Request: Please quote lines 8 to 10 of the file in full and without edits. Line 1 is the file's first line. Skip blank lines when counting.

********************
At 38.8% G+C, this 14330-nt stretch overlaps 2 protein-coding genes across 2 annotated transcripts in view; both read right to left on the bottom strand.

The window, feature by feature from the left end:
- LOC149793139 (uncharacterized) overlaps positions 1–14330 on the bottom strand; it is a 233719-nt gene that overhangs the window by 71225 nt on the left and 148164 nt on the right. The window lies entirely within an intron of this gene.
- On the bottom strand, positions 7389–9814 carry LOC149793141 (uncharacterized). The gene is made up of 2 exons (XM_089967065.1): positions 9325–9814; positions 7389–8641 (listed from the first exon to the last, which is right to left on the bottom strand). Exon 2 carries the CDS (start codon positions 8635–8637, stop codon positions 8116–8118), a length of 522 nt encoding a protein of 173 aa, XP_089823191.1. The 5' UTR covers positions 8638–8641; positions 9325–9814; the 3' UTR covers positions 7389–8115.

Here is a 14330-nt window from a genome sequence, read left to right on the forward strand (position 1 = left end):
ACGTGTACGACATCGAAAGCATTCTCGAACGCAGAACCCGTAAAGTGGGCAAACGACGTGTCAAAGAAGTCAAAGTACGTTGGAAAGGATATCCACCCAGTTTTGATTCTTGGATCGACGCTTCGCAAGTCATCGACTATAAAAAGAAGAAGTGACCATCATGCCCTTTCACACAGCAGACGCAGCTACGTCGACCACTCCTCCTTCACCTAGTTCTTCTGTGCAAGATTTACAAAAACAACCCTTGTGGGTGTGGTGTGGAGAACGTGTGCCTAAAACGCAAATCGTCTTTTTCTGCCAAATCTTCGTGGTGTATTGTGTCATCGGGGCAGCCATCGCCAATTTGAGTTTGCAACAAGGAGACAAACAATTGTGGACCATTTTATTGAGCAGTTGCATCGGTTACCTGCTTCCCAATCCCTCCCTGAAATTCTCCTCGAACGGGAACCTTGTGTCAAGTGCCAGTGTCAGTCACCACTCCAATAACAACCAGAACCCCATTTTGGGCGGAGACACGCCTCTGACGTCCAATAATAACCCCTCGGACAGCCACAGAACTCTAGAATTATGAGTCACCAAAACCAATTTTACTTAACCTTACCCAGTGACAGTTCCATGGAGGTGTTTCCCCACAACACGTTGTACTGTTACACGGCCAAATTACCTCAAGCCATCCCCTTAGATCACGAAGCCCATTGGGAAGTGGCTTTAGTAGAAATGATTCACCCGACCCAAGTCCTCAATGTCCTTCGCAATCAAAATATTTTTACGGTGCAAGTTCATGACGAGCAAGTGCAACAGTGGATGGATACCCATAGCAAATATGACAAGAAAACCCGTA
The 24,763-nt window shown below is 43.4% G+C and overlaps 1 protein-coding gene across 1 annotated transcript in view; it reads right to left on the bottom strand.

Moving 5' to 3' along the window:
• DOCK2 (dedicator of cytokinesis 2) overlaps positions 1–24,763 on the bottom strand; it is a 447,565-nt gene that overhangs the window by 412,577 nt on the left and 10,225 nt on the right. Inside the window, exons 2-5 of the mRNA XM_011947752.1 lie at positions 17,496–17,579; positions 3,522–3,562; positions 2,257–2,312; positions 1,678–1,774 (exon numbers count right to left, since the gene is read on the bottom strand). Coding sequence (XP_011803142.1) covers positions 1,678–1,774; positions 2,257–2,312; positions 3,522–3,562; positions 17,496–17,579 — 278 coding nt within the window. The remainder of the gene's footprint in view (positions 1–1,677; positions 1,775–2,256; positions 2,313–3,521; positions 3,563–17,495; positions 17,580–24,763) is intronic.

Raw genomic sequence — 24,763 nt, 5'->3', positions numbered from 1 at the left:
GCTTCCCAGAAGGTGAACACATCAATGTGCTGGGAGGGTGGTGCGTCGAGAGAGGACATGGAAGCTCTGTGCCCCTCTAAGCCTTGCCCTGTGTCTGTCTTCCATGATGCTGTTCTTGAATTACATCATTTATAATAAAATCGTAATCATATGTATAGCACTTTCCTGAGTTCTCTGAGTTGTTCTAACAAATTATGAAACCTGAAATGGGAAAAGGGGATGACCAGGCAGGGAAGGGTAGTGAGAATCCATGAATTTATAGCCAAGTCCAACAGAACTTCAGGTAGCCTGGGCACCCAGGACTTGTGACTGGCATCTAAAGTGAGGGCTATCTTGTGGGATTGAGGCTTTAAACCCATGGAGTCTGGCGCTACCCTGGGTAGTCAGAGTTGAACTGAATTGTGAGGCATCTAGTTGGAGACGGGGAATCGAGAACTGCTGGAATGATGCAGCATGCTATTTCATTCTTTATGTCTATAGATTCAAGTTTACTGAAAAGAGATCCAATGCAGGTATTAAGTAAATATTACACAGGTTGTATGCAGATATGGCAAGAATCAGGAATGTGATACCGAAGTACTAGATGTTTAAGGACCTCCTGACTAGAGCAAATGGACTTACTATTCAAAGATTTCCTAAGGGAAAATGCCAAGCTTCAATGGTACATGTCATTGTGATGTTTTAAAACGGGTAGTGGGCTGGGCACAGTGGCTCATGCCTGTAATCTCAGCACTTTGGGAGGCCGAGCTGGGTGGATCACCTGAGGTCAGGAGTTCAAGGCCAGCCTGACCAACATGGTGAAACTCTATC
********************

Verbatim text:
Moving 5' to 3' along the window:
• DOCK2 (dedicator of cytokinesis 2) overlaps positions 1–24,763 on the bottom strand; it is a 447,565-nt gene that overhangs the window by 412,577 nt on the left and 10,225 nt on the right. Inside the window, exons 2-5 of the mRNA XM_011947752.1 lie at positions 17,496–17,579; positions 3,522–3,562; positions 2,257–2,312; positions 1,678–1,774 (exon numbers count right to left, since the gene is read on the bottom strand). Coding sequence (XP_011803142.1) covers positions 1,678–1,774; positions 2,257–2,312; positions 3,522–3,562; positions 17,496–17,579 — 278 coding nt within the window. The remainder of the gene's footprint in view (positions 1–1,677; positions 1,775–2,256; positions 2,313–3,521; positions 3,563–17,495; positions 17,580–24,763) is intronic.

Raw genomic sequence — 24,763 nt, 5'->3', positions numbered from 1 at the left: